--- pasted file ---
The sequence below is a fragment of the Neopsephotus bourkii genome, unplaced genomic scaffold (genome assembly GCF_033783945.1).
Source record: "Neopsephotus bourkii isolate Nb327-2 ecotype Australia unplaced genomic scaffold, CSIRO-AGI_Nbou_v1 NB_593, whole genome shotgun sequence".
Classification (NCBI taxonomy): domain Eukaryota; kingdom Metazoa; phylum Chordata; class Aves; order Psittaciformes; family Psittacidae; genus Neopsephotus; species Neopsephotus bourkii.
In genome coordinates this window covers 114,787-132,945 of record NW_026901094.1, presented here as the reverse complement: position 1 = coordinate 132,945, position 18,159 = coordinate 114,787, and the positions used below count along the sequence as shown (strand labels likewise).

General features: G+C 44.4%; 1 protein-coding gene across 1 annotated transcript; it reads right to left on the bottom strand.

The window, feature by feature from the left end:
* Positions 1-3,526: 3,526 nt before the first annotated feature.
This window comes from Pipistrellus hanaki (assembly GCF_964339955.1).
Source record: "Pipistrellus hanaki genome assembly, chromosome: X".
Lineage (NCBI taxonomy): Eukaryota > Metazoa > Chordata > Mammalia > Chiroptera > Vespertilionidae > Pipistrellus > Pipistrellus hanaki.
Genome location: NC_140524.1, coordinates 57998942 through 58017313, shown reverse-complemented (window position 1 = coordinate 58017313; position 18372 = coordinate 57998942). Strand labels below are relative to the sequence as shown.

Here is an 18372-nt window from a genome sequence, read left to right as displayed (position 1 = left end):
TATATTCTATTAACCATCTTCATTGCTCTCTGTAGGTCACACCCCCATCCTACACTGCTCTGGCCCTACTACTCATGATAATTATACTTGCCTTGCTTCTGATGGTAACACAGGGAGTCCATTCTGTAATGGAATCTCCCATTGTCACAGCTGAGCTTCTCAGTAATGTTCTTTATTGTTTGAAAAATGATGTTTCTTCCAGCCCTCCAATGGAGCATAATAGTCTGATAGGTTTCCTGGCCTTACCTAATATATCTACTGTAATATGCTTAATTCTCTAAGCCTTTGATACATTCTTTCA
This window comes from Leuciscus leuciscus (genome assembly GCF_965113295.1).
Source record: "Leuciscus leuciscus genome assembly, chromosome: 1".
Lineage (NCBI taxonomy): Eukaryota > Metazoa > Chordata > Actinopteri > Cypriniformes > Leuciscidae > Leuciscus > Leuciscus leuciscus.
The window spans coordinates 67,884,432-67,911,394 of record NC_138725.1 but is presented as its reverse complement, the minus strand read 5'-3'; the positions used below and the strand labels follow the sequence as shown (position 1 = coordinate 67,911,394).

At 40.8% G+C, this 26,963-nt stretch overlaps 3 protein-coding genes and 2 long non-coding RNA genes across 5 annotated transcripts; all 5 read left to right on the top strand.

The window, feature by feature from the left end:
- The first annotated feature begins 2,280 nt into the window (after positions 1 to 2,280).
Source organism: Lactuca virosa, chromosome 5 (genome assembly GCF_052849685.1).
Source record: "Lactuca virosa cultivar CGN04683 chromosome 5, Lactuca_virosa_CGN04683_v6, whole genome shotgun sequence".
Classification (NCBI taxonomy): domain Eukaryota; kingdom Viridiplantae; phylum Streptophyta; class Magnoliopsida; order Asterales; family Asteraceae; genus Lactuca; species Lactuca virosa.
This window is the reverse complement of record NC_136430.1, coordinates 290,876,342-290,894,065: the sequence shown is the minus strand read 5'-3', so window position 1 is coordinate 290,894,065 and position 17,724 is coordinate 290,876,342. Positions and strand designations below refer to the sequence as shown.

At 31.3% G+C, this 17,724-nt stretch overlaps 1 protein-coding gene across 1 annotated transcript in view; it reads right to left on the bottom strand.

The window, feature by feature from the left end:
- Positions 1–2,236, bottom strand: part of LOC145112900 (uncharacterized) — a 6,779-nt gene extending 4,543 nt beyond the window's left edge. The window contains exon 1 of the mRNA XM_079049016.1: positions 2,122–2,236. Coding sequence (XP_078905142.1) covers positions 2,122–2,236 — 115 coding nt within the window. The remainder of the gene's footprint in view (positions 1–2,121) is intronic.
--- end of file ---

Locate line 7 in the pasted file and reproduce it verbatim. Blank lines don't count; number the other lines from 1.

* Positions 1-3,526: 3,526 nt before the first annotated feature.